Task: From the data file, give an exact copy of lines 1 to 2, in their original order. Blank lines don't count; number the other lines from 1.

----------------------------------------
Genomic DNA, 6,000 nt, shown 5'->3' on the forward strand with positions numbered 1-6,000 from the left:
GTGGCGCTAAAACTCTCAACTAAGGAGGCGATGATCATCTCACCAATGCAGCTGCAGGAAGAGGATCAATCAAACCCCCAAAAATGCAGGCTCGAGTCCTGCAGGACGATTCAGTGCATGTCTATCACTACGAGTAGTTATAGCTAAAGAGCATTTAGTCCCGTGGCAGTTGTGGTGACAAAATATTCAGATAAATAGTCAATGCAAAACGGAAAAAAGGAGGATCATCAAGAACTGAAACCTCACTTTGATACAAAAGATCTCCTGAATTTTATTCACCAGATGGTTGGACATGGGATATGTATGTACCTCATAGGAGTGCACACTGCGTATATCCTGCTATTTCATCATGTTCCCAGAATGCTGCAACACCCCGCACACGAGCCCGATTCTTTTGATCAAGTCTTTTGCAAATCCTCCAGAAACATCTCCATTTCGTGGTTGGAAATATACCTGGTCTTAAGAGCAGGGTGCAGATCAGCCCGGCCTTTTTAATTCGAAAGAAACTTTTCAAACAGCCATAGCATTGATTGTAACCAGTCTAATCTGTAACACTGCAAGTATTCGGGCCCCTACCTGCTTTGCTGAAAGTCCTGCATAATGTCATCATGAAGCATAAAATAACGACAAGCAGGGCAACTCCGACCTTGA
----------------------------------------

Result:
Genomic DNA, 6,000 nt, shown 5'->3' on the forward strand with positions numbered 1-6,000 from the left:
GTGGCGCTAAAACTCTCAACTAAGGAGGCGATGATCATCTCACCAATGCAGCTGCAGGAAGAGGATCAATCAAACCCCCAAAAATGCAGGCTCGAGTCCTGCAGGACGATTCAGTGCATGTCTATCACTACGAGTAGTTATAGCTAAAGAGCATTTAGTCCCGTGGCAGTTGTGGTGACAAAATATTCAGATAAATAGTCAATGCAAAACGGAAAAAAGGAGGATCATCAAGAACTGAAACCTCACTTTGATACAAAAGATCTCCTGAATTTTATTCACCAGATGGTTGGACATGGGATATGTATGTACCTCATAGGAGTGCACACTGCGTATATCCTGCTATTTCATCATGTTCCCAGAATGCTGCAACACCCCGCACACGAGCCCGATTCTTTTGATCAAGTCTTTTGCAAATCCTCCAGAAACATCTCCATTTCGTGGTTGGAAATATACCTGGTCTTAAGAGCAGGGTGCAGATCAGCCCGGCCTTTTTAATTCGAAAGAAACTTTTCAAACAGCCATAGCATTGATTGTAACCAGTCTAATCTGTAACACTGCAAGTATTCGGGCCCCTACCTGCTTTGCTGAAAGTCCTGCATAATGTCATCATGAAGCATAAAATAACGACAAGCAGGGCAACTCCGACCTTGA